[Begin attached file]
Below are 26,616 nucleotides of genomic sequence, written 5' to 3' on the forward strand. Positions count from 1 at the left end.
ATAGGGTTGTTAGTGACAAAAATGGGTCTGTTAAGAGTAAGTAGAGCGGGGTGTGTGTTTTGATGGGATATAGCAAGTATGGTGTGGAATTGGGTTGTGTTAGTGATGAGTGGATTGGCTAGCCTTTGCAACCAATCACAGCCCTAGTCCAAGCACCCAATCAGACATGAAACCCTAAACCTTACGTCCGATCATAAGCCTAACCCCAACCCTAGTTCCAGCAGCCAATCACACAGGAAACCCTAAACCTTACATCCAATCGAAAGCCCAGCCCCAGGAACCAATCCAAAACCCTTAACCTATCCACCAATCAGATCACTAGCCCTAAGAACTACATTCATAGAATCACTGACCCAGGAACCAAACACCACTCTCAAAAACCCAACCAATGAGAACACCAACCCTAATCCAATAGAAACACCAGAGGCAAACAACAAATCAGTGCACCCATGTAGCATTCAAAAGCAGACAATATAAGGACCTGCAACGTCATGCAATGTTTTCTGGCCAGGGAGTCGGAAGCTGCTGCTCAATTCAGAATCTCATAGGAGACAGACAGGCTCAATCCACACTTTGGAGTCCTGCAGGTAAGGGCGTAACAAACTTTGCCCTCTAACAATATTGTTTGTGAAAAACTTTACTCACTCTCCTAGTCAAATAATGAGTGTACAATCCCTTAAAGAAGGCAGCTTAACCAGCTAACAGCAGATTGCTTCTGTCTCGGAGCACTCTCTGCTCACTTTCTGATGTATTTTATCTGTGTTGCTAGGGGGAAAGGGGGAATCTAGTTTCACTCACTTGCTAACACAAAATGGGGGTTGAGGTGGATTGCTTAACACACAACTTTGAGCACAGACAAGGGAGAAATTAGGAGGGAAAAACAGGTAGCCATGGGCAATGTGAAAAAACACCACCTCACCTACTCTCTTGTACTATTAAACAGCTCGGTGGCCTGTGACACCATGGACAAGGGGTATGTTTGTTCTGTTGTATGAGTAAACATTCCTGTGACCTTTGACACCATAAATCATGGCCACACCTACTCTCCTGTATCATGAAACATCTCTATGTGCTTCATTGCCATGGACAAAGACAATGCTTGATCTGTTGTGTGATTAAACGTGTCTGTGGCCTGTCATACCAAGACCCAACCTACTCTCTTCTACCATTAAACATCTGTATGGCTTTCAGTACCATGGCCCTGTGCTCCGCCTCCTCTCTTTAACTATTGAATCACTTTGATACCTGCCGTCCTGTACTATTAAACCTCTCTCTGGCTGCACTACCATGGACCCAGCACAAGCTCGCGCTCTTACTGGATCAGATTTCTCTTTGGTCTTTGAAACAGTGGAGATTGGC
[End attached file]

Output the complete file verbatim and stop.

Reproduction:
Below are 26,616 nucleotides of genomic sequence, written 5' to 3' on the forward strand. Positions count from 1 at the left end.
ATAGGGTTGTTAGTGACAAAAATGGGTCTGTTAAGAGTAAGTAGAGCGGGGTGTGTGTTTTGATGGGATATAGCAAGTATGGTGTGGAATTGGGTTGTGTTAGTGATGAGTGGATTGGCTAGCCTTTGCAACCAATCACAGCCCTAGTCCAAGCACCCAATCAGACATGAAACCCTAAACCTTACGTCCGATCATAAGCCTAACCCCAACCCTAGTTCCAGCAGCCAATCACACAGGAAACCCTAAACCTTACATCCAATCGAAAGCCCAGCCCCAGGAACCAATCCAAAACCCTTAACCTATCCACCAATCAGATCACTAGCCCTAAGAACTACATTCATAGAATCACTGACCCAGGAACCAAACACCACTCTCAAAAACCCAACCAATGAGAACACCAACCCTAATCCAATAGAAACACCAGAGGCAAACAACAAATCAGTGCACCCATGTAGCATTCAAAAGCAGACAATATAAGGACCTGCAACGTCATGCAATGTTTTCTGGCCAGGGAGTCGGAAGCTGCTGCTCAATTCAGAATCTCATAGGAGACAGACAGGCTCAATCCACACTTTGGAGTCCTGCAGGTAAGGGCGTAACAAACTTTGCCCTCTAACAATATTGTTTGTGAAAAACTTTACTCACTCTCCTAGTCAAATAATGAGTGTACAATCCCTTAAAGAAGGCAGCTTAACCAGCTAACAGCAGATTGCTTCTGTCTCGGAGCACTCTCTGCTCACTTTCTGATGTATTTTATCTGTGTTGCTAGGGGGAAAGGGGGAATCTAGTTTCACTCACTTGCTAACACAAAATGGGGGTTGAGGTGGATTGCTTAACACACAACTTTGAGCACAGACAAGGGAGAAATTAGGAGGGAAAAACAGGTAGCCATGGGCAATGTGAAAAAACACCACCTCACCTACTCTCTTGTACTATTAAACAGCTCGGTGGCCTGTGACACCATGGACAAGGGGTATGTTTGTTCTGTTGTATGAGTAAACATTCCTGTGACCTTTGACACCATAAATCATGGCCACACCTACTCTCCTGTATCATGAAACATCTCTATGTGCTTCATTGCCATGGACAAAGACAATGCTTGATCTGTTGTGTGATTAAACGTGTCTGTGGCCTGTCATACCAAGACCCAACCTACTCTCTTCTACCATTAAACATCTGTATGGCTTTCAGTACCATGGCCCTGTGCTCCGCCTCCTCTCTTTAACTATTGAATCACTTTGATACCTGCCGTCCTGTACTATTAAACCTCTCTCTGGCTGCACTACCATGGACCCAGCACAAGCTCGCGCTCTTACTGGATCAGATTTCTCTTTGGTCTTTGAAACAGTGGAGATTGGC